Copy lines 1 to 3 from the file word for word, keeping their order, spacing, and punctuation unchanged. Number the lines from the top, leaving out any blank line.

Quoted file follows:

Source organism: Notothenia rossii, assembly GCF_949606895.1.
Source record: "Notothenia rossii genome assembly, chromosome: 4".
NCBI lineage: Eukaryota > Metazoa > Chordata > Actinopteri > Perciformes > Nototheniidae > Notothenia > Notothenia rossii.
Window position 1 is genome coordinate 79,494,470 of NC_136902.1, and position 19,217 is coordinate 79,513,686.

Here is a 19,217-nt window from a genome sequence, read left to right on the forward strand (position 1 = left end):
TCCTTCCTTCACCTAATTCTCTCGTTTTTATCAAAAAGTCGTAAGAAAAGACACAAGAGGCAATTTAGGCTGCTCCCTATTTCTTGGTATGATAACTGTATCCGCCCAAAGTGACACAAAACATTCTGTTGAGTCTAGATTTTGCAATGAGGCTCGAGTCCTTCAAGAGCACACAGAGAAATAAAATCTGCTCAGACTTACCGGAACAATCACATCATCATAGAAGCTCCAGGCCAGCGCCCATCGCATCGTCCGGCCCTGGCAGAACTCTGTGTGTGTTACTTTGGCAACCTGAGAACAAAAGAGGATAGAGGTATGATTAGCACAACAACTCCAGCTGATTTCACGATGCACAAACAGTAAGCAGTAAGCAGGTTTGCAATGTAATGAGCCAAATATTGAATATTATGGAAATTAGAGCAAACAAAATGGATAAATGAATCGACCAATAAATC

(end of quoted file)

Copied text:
Source organism: Notothenia rossii, assembly GCF_949606895.1.
Source record: "Notothenia rossii genome assembly, chromosome: 4".
NCBI lineage: Eukaryota > Metazoa > Chordata > Actinopteri > Perciformes > Nototheniidae > Notothenia > Notothenia rossii.